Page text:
Units within the 49th TFW/49th Wing

49th TFG

49th OG

44th FG

7th TFS/7th FS

8th TFS/8th FS

9th TFS/9th FS

417th TFS

301st FS

F-105 Thunderchief
1961 - 1966

F-105D 61-0084 49th tfw chaumont afb f-105d 61-0084

    The 49th TFW colors in all their glory on F-105D 61-0084 on the flight line at Chaumont AFB, France in May, 1962. It dates before "Operation Lookalike" when all Thuds went through a modification to bring them all to the same standard. That was also when they started appearing in an overall silver lacquer. This photo is courtesy of Kirk Guinee. It was taken by his father Lt. William T. Guinee. 

F-105D 61-0107 49th tactical fighter wing
f-105d 49th tfw
f-105d 61-0107
f-105d 61-0107 49th tfw

    F-105D 61-0107 is displayed at the National Museum of Nuclear Science and History in Albuquerque, NM. Photographed on a cold, windy day in December, 2019. (CB)

F-4D Phantom II

1966 - 1977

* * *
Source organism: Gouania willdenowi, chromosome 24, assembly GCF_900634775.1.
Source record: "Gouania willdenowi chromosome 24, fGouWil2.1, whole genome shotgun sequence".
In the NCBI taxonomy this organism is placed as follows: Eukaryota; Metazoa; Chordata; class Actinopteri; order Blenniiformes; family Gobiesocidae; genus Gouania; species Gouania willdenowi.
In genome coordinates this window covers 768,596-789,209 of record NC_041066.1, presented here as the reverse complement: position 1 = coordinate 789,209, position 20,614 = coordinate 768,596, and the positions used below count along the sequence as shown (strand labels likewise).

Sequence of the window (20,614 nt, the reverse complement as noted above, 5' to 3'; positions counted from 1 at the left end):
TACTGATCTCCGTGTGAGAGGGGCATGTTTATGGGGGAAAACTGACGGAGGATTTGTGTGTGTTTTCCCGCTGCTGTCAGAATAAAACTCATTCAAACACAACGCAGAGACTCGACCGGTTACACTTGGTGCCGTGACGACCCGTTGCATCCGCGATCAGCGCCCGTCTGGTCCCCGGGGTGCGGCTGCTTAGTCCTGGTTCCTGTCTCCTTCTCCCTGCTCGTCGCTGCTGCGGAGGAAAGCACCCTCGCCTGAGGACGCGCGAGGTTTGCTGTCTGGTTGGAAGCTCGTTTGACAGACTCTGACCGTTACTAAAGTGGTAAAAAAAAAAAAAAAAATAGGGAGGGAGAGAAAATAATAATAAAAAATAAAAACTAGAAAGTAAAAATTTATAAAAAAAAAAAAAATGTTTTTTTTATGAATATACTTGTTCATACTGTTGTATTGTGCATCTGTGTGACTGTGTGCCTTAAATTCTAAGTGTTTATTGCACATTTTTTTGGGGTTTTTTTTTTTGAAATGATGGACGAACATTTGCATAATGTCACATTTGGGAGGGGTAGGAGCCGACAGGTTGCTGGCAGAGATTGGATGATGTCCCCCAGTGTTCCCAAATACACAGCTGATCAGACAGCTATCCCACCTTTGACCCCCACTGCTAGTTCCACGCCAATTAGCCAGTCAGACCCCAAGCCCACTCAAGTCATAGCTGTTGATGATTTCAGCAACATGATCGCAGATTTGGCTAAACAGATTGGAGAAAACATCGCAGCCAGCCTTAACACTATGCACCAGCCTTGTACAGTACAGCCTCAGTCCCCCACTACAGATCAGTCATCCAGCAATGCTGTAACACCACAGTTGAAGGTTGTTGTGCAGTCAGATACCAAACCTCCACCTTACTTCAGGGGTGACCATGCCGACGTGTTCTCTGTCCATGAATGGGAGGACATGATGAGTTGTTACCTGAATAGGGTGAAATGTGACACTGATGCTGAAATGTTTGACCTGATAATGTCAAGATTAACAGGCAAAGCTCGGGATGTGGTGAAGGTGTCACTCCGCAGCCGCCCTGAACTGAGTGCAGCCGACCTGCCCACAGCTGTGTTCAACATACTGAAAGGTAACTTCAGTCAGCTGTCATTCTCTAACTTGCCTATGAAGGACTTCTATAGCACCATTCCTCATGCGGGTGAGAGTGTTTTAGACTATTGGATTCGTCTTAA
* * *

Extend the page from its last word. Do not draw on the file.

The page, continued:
These two photos were taken at the May, 1978 Holloman open house and show one of the last F-4Ds (66-7701)  left.  At this time the F-15 conversion was in full swing and the Phantom would be gone from the 49th TFW by the end of the summer.  Though the photos are of poor quality they do show the final markings for the F-4D.  The wing emblem is carried ion both sides of the fuselage without a squadron patch.  In the second photo the tail of an F-84F (51-5396), this is a display aircraft that was towed out to the flight line for every open house.  It is most likely left over from when the 366th TFW was based at Holloman.  The 49th was never equipped with the swept wing F-84, however this aircraft is now displayed in Holloman's air park in the markings of the 49th.